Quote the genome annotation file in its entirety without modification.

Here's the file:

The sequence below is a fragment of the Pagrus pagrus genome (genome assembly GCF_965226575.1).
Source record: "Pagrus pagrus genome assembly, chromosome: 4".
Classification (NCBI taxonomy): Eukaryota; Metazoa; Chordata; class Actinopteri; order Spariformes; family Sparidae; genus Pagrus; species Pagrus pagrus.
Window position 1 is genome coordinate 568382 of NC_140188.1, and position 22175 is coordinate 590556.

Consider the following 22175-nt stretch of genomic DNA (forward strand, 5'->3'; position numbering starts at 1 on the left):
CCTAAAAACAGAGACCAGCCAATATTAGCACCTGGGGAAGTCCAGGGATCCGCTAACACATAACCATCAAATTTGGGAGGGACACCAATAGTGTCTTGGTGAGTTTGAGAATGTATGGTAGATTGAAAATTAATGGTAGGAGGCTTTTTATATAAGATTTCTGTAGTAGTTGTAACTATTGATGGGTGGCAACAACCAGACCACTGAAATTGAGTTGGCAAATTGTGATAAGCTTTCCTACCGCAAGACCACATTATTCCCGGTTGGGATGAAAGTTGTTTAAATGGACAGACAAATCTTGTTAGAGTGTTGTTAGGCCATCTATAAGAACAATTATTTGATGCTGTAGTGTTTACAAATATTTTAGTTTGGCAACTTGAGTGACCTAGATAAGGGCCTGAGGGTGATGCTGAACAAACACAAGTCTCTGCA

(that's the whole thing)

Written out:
The sequence below is a fragment of the Pagrus pagrus genome (genome assembly GCF_965226575.1).
Source record: "Pagrus pagrus genome assembly, chromosome: 4".
Classification (NCBI taxonomy): Eukaryota; Metazoa; Chordata; class Actinopteri; order Spariformes; family Sparidae; genus Pagrus; species Pagrus pagrus.
Window position 1 is genome coordinate 568382 of NC_140188.1, and position 22175 is coordinate 590556.

Consider the following 22175-nt stretch of genomic DNA (forward strand, 5'->3'; position numbering starts at 1 on the left):
CCTAAAAACAGAGACCAGCCAATATTAGCACCTGGGGAAGTCCAGGGATCCGCTAACACATAACCATCAAATTTGGGAGGGACACCAATAGTGTCTTGGTGAGTTTGAGAATGTATGGTAGATTGAAAATTAATGGTAGGAGGCTTTTTATATAAGATTTCTGTAGTAGTTGTAACTATTGATGGGTGGCAACAACCAGACCACTGAAATTGAGTTGGCAAATTGTGATAAGCTTTCCTACCGCAAGACCACATTATTCCCGGTTGGGATGAAAGTTGTTTAAATGGACAGACAAATCTTGTTAGAGTGTTGTTAGGCCATCTATAAGAACAATTATTTGATGCTGTAGTGTTTACAAATATTTTAGTTTGGCAACTTGAGTGACCTAGATAAGGGCCTGAGGGTGATGCTGAACAAACACAAGTCTCTGCA